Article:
Via Bloomberg News:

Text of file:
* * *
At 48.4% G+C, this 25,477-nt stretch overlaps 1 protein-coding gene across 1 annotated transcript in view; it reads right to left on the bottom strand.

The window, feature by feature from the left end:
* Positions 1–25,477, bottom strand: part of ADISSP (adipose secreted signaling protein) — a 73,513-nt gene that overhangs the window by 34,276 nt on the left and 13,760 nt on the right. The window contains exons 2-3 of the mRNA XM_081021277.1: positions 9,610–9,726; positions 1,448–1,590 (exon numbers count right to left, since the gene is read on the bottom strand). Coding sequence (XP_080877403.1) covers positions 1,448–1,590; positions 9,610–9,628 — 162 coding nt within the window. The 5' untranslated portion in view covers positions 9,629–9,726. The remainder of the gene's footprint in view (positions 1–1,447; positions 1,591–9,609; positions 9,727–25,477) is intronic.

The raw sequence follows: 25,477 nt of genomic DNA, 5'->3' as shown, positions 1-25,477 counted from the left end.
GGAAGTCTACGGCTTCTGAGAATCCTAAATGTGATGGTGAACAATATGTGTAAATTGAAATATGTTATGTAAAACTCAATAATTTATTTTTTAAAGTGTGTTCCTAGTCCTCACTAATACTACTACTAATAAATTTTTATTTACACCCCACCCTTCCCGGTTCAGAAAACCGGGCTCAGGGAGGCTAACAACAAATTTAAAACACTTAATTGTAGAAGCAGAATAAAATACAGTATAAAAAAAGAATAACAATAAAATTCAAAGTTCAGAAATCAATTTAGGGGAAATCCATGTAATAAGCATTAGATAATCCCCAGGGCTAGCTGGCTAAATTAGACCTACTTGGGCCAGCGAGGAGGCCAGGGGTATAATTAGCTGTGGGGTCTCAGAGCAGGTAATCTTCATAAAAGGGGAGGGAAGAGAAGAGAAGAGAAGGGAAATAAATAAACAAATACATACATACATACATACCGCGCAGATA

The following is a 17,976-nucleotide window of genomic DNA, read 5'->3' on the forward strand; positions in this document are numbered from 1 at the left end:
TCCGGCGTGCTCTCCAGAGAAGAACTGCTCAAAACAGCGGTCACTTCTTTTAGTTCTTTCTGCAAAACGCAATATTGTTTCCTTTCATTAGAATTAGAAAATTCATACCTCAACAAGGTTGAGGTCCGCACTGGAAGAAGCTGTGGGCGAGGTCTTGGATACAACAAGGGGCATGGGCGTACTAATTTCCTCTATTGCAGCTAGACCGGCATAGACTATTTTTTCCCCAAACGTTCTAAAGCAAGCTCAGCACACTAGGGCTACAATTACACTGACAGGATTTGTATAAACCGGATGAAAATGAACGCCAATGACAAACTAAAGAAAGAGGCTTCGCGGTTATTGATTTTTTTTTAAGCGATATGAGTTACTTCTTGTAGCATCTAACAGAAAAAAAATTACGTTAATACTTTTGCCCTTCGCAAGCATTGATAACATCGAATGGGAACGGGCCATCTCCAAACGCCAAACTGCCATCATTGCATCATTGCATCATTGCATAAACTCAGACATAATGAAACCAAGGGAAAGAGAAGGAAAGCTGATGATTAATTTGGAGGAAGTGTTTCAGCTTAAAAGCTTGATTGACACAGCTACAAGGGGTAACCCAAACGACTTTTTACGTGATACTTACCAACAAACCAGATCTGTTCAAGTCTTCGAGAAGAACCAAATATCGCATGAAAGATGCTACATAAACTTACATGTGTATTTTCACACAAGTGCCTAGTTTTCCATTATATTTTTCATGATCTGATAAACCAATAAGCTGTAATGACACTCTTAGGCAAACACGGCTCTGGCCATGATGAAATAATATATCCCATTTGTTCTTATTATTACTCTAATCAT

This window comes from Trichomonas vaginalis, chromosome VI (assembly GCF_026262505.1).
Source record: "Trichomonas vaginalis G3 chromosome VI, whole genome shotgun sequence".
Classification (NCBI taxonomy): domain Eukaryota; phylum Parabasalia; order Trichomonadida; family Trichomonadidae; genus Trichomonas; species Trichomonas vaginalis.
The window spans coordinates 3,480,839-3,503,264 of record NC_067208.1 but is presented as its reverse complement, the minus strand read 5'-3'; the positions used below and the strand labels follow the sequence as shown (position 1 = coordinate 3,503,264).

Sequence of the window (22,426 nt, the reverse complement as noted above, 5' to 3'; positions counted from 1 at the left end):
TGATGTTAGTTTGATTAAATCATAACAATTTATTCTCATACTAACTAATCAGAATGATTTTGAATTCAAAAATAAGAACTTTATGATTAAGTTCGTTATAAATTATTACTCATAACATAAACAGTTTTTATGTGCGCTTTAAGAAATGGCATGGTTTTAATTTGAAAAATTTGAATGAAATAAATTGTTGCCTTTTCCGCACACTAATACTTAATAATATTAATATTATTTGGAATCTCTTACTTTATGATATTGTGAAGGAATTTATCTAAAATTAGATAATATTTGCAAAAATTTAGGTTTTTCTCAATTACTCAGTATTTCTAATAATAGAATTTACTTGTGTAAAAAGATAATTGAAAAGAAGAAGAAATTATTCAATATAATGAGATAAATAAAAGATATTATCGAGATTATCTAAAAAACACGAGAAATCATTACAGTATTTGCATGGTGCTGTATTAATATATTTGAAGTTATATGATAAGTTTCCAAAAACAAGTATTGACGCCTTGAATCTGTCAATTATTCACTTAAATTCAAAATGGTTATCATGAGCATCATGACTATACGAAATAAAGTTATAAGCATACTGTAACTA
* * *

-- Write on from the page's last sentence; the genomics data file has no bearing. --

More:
A U.S. advisory panel recommended for the first time that the 31-year ban preventing gay and bisexual men from donating blood should be partially ended, placing the nation’s policy in line with other countries. Men who had sex with men anytime since 1977 are barred from giving blood in the U.S., a policy that dates back to 1983 because of concern that the AIDS virus could be transmitted through blood transfusions. Groups like the American Red Cross say that risk is infinitesimal in many cases, not enough to justify a full ban that prevents much-needed donations. Doctors and blood-donation advocates who advise the U.S. Department of Health and Human Services voted 16-2 today to suggest that men who have had sex with men should be able to give blood after being abstinent for one year. Their recommendation will be considered by a group of advisers to the Food and Drug Administration in a Dec. 2 meeting. While the FDA doesn’t have to follow either panel’s advice, their recommendations are considered influential.